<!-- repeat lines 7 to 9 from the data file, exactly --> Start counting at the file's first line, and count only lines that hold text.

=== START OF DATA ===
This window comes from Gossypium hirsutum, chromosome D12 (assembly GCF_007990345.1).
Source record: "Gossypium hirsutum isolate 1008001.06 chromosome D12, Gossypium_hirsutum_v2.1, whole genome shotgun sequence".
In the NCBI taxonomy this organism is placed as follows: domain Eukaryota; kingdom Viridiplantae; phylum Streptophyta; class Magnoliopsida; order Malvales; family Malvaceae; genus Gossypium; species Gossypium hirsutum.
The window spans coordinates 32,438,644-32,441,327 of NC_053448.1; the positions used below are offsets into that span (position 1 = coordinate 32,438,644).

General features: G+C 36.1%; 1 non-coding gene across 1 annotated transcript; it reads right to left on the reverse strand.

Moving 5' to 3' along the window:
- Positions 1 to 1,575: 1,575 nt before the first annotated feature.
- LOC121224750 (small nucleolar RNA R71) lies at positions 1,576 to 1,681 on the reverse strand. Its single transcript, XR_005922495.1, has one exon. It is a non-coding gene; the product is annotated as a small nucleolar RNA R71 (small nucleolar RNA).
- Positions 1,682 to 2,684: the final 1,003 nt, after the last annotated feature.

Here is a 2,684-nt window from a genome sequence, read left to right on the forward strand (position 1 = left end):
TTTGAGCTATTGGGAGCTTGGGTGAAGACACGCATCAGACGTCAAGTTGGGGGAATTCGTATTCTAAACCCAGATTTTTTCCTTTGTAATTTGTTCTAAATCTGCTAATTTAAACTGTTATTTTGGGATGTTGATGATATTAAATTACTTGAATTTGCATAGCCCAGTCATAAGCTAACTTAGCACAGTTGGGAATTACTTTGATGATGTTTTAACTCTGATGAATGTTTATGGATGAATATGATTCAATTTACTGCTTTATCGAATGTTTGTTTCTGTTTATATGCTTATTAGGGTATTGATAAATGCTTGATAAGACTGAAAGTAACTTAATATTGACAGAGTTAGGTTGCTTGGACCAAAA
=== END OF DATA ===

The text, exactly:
- Positions 1 to 1,575: 1,575 nt before the first annotated feature.
- LOC121224750 (small nucleolar RNA R71) lies at positions 1,576 to 1,681 on the reverse strand. Its single transcript, XR_005922495.1, has one exon. It is a non-coding gene; the product is annotated as a small nucleolar RNA R71 (small nucleolar RNA).
- Positions 1,682 to 2,684: the final 1,003 nt, after the last annotated feature.